— The Three Cities Trilogy, Complete - Lourdes, Rome and Paris • Emile Zola

... without further instruction, and then took his place again on the forecastle to look out for danger ahead. The course for the next five miles was up the large bayou, of which the Crosscut was a tributary. It was lined on both sides with large trees, which sheltered the water, to some extent, from the force of the wind, ...
— Watch and Wait - or The Young Fugitives • Oliver Optic

... born in slavery times in Mississippi. Now, the only thing I remember was some soldiers come along on some mules. I remember my mother and father was sittin' on the gallery and they say, 'Look ...
— Slave Narratives: A Folk History of Slavery in the United States - Volume II. Arkansas Narratives. Part I • Work Projects Administration

... thinking incessantly of what she had suffered, that it was necessary to preserve her against her own recollections, that the presence of women about her might do good, that a child appearing sometimes in the room might soothe her fancy, might make her look at what was passing, instead of thinking of what had passed—you found them, and sent them! I have seen parents less anxious for their children, lovers for their mistresses, ...
— Antonina • Wilkie Collins

... Mr. Toy jingled his shillings furtively. "Look here, Selina," he whispered, "we'll have to pay the old 'ooman something on account. How else to get out ...
— Shining Ferry • Sir Arthur Thomas Quiller-Couch

... "They look something alike, you know," suggested the Captain of the Guards, looking from one to the other doubtfully, "and they're nearly the same size if you stand the goat on his hind legs. They've both got the same style of whiskers, and they're both of 'em ...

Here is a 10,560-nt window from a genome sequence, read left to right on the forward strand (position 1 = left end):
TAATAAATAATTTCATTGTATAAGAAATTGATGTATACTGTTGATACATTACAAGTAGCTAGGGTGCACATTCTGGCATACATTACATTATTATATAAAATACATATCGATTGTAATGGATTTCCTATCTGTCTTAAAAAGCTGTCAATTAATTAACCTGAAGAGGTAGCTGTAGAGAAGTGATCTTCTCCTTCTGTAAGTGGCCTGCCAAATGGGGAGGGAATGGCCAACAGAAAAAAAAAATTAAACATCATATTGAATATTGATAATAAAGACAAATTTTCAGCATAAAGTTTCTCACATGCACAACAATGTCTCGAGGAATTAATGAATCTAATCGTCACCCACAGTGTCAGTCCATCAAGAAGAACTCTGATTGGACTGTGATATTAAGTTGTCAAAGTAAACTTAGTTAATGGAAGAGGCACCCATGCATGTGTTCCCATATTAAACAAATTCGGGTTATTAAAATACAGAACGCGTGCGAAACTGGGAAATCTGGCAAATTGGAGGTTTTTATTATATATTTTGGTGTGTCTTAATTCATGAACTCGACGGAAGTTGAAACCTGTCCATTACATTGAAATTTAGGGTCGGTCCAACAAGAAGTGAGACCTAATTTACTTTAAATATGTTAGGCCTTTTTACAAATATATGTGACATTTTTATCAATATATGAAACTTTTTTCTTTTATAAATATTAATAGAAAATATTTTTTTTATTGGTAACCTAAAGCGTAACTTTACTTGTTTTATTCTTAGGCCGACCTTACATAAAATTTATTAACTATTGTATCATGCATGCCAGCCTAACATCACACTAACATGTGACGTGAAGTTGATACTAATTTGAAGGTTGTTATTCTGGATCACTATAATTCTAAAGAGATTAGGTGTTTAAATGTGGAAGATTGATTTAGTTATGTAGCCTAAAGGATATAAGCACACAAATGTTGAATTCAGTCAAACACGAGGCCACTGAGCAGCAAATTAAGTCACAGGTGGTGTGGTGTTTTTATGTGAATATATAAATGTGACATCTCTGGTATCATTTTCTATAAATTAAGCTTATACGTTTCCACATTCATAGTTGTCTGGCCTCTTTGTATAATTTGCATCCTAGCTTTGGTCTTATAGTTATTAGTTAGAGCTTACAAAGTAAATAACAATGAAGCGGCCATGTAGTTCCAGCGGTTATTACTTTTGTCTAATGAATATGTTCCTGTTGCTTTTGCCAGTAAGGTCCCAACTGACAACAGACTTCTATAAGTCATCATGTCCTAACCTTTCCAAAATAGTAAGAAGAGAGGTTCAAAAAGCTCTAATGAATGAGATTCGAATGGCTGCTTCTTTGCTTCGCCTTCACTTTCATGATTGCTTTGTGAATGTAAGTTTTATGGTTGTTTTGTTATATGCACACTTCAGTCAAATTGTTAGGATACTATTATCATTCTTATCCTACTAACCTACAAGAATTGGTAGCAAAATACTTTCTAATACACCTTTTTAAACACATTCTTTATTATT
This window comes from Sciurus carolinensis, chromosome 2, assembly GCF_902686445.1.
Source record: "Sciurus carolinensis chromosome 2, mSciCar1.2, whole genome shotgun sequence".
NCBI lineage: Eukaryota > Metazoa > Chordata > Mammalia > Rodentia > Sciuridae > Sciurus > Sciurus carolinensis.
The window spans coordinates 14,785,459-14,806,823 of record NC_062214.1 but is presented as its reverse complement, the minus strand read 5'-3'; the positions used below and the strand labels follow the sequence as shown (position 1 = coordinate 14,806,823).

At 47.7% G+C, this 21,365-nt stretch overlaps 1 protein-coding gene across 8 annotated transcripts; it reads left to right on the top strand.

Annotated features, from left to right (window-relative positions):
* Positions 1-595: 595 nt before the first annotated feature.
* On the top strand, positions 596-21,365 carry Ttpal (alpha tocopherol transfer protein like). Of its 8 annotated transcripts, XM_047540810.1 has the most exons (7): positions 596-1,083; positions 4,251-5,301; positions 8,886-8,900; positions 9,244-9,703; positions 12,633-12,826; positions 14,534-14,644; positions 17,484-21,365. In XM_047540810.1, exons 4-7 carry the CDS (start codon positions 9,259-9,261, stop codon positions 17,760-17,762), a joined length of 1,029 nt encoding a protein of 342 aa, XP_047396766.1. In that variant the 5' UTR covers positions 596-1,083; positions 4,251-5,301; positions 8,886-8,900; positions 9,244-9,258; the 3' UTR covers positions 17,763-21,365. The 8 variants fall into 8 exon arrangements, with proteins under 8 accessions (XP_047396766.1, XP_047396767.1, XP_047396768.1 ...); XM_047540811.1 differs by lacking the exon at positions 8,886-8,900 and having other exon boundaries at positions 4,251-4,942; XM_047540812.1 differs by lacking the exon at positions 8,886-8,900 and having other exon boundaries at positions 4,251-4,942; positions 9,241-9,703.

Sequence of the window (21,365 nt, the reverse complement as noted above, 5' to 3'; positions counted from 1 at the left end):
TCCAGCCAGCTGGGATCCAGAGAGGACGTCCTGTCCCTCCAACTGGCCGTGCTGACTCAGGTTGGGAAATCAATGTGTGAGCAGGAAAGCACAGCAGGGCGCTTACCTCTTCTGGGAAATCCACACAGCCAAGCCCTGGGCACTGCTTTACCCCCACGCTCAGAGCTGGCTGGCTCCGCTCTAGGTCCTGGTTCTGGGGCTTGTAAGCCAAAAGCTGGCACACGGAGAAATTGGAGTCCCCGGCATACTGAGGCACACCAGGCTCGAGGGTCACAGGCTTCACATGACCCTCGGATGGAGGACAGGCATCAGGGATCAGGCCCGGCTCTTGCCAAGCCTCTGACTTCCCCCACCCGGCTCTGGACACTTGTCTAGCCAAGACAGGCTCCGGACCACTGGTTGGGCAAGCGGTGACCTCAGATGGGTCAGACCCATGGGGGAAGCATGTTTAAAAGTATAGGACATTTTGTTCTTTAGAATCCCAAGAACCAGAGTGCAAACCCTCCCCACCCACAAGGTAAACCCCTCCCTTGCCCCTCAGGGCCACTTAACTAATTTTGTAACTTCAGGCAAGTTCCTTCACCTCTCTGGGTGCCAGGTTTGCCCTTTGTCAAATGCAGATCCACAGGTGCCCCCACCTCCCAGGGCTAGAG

— Sky Island - Being the further exciting adventures of Trot and Cap'n - Bill after their visit to the sea fairies • L. Frank Baum

... went down to the shore, carrying' a spy-glass to look out for the "Canvas Back." There was no certainty about the passing of these sailing packets; a dead calm or a head wind might delay them for days and even weeks; but on this occasion there was no disappointment and no delay, the wind had been fair and the little schooner was seen ...
— Ishmael - In the Depths • Mrs. E. D. E. N. Southworth

... that I had made no mistakes. I crossed over the first trench without any difficulty. There did not seem to be any one on guard. I then went toward their support lines where there seemed to be more men, mostly working parties. I passed these and with unpardonable carelessness stood up to have a look round, thinking that it was too dark for me to be seen. But I got a shock to find there was a sentry almost beside me—though he was, if anything, more scared than myself. He pulled the trigger without taking aim and naturally missed me, but if he had been wide-awake he could with ease have ...
— "Over There" with the Australians • R. Hugh Knyvett

... to look about us—to compare notes on each other's successes—to straighten our backbones, nearly broken and aching horribly with the constant reaching over; to examine our fingers, cut to pieces and grown sensationless with the perpetual dragging of small lines across them—to—'There, ...
— American Merchant Ships and Sailors • Willis J. Abbot

... cease so long as thinking continues; but in the child without speech new feelings and new ideas generate at first only new cries and movements of the muscles of the face and limbs, and, the further we look back into child-development proper, the greater do we find the number of the conditions expressed by one and the same cry. The organism as yet has too few means at its disposal. In many cases of aphasia every mental state ...
— The Mind of the Child, Part II • W. Preyer

... to find a tall, stalwart man standing behind him. His features were strong but very grave, and the prince caught a look of compassion in his eye as their gaze met. His skin was fair and without blemish, a robe of silver cloth fell from his shoulders, and in his right hand he ...
— The Enchanted Island of Yew • L. Frank Baum